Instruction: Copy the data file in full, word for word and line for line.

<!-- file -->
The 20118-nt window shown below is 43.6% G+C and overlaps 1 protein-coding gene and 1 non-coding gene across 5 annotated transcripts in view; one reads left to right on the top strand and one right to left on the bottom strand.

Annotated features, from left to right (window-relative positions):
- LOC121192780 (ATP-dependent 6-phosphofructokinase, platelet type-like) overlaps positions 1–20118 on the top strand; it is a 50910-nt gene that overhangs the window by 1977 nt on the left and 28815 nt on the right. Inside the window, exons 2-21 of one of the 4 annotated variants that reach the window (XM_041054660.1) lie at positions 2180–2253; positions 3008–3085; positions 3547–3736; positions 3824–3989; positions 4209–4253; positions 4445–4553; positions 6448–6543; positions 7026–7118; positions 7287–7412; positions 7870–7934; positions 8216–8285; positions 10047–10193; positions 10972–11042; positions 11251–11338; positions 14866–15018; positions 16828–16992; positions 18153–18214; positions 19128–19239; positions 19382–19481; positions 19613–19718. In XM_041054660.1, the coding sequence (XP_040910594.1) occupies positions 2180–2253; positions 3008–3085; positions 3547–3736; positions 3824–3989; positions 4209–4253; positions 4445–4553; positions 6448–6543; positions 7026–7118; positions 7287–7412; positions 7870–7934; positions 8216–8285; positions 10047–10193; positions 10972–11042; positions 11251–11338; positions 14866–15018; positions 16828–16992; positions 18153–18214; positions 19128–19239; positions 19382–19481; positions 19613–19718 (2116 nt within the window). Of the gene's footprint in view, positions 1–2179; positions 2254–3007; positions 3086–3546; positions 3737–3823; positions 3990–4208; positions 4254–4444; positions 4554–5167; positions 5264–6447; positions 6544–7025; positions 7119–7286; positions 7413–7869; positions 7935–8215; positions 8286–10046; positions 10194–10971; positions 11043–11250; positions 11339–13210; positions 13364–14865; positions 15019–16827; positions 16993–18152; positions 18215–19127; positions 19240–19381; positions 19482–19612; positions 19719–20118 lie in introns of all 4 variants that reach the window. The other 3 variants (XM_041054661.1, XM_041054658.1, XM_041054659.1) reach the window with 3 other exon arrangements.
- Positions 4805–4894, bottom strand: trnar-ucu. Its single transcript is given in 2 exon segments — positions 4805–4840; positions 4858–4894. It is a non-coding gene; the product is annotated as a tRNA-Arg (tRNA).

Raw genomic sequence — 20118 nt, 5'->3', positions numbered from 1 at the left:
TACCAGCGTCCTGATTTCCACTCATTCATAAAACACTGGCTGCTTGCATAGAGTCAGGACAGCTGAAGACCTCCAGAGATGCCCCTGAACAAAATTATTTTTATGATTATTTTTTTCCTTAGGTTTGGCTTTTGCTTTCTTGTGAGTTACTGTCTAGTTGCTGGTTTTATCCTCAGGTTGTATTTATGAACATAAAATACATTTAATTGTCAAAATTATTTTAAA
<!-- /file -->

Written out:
The 20118-nt window shown below is 43.6% G+C and overlaps 1 protein-coding gene and 1 non-coding gene across 5 annotated transcripts in view; one reads left to right on the top strand and one right to left on the bottom strand.

Annotated features, from left to right (window-relative positions):
- LOC121192780 (ATP-dependent 6-phosphofructokinase, platelet type-like) overlaps positions 1–20118 on the top strand; it is a 50910-nt gene that overhangs the window by 1977 nt on the left and 28815 nt on the right. Inside the window, exons 2-21 of one of the 4 annotated variants that reach the window (XM_041054660.1) lie at positions 2180–2253; positions 3008–3085; positions 3547–3736; positions 3824–3989; positions 4209–4253; positions 4445–4553; positions 6448–6543; positions 7026–7118; positions 7287–7412; positions 7870–7934; positions 8216–8285; positions 10047–10193; positions 10972–11042; positions 11251–11338; positions 14866–15018; positions 16828–16992; positions 18153–18214; positions 19128–19239; positions 19382–19481; positions 19613–19718. In XM_041054660.1, the coding sequence (XP_040910594.1) occupies positions 2180–2253; positions 3008–3085; positions 3547–3736; positions 3824–3989; positions 4209–4253; positions 4445–4553; positions 6448–6543; positions 7026–7118; positions 7287–7412; positions 7870–7934; positions 8216–8285; positions 10047–10193; positions 10972–11042; positions 11251–11338; positions 14866–15018; positions 16828–16992; positions 18153–18214; positions 19128–19239; positions 19382–19481; positions 19613–19718 (2116 nt within the window). Of the gene's footprint in view, positions 1–2179; positions 2254–3007; positions 3086–3546; positions 3737–3823; positions 3990–4208; positions 4254–4444; positions 4554–5167; positions 5264–6447; positions 6544–7025; positions 7119–7286; positions 7413–7869; positions 7935–8215; positions 8286–10046; positions 10194–10971; positions 11043–11250; positions 11339–13210; positions 13364–14865; positions 15019–16827; positions 16993–18152; positions 18215–19127; positions 19240–19381; positions 19482–19612; positions 19719–20118 lie in introns of all 4 variants that reach the window. The other 3 variants (XM_041054661.1, XM_041054658.1, XM_041054659.1) reach the window with 3 other exon arrangements.
- Positions 4805–4894, bottom strand: trnar-ucu. Its single transcript is given in 2 exon segments — positions 4805–4840; positions 4858–4894. It is a non-coding gene; the product is annotated as a tRNA-Arg (tRNA).

Raw genomic sequence — 20118 nt, 5'->3', positions numbered from 1 at the left:
TACCAGCGTCCTGATTTCCACTCATTCATAAAACACTGGCTGCTTGCATAGAGTCAGGACAGCTGAAGACCTCCAGAGATGCCCCTGAACAAAATTATTTTTATGATTATTTTTTTCCTTAGGTTTGGCTTTTGCTTTCTTGTGAGTTACTGTCTAGTTGCTGGTTTTATCCTCAGGTTGTATTTATGAACATAAAATACATTTAATTGTCAAAATTATTTTAAA